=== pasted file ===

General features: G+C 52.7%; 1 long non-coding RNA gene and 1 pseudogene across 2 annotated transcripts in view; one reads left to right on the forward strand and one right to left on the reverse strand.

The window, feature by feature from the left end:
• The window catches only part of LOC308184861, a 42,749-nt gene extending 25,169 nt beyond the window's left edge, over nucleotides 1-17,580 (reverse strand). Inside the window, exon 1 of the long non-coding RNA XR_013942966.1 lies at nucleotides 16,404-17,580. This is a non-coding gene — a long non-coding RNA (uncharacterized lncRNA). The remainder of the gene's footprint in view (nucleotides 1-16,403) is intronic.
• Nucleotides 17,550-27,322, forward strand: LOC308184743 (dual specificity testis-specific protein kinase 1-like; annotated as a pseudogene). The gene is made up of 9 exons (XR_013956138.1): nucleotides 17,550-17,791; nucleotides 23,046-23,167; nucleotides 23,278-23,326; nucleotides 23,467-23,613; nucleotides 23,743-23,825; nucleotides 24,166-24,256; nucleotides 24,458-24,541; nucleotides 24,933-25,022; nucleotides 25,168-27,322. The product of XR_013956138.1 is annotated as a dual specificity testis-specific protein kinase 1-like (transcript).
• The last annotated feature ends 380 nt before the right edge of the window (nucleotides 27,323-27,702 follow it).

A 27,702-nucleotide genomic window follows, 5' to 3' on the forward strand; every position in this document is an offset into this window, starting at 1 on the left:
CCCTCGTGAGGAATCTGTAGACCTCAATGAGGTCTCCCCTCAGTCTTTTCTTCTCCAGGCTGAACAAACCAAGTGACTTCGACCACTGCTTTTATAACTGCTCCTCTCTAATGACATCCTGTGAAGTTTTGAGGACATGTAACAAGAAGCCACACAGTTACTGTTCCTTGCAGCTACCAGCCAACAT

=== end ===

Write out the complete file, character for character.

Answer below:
General features: G+C 52.7%; 1 long non-coding RNA gene and 1 pseudogene across 2 annotated transcripts in view; one reads left to right on the forward strand and one right to left on the reverse strand.

The window, feature by feature from the left end:
• The window catches only part of LOC308184861, a 42,749-nt gene extending 25,169 nt beyond the window's left edge, over nucleotides 1-17,580 (reverse strand). Inside the window, exon 1 of the long non-coding RNA XR_013942966.1 lies at nucleotides 16,404-17,580. This is a non-coding gene — a long non-coding RNA (uncharacterized lncRNA). The remainder of the gene's footprint in view (nucleotides 1-16,403) is intronic.
• Nucleotides 17,550-27,322, forward strand: LOC308184743 (dual specificity testis-specific protein kinase 1-like; annotated as a pseudogene). The gene is made up of 9 exons (XR_013956138.1): nucleotides 17,550-17,791; nucleotides 23,046-23,167; nucleotides 23,278-23,326; nucleotides 23,467-23,613; nucleotides 23,743-23,825; nucleotides 24,166-24,256; nucleotides 24,458-24,541; nucleotides 24,933-25,022; nucleotides 25,168-27,322. The product of XR_013956138.1 is annotated as a dual specificity testis-specific protein kinase 1-like (transcript).
• The last annotated feature ends 380 nt before the right edge of the window (nucleotides 27,323-27,702 follow it).

A 27,702-nucleotide genomic window follows, 5' to 3' on the forward strand; every position in this document is an offset into this window, starting at 1 on the left:
CCCTCGTGAGGAATCTGTAGACCTCAATGAGGTCTCCCCTCAGTCTTTTCTTCTCCAGGCTGAACAAACCAAGTGACTTCGACCACTGCTTTTATAACTGCTCCTCTCTAATGACATCCTGTGAAGTTTTGAGGACATGTAACAAGAAGCCACACAGTTACTGTTCCTTGCAGCTACCAGCCAACAT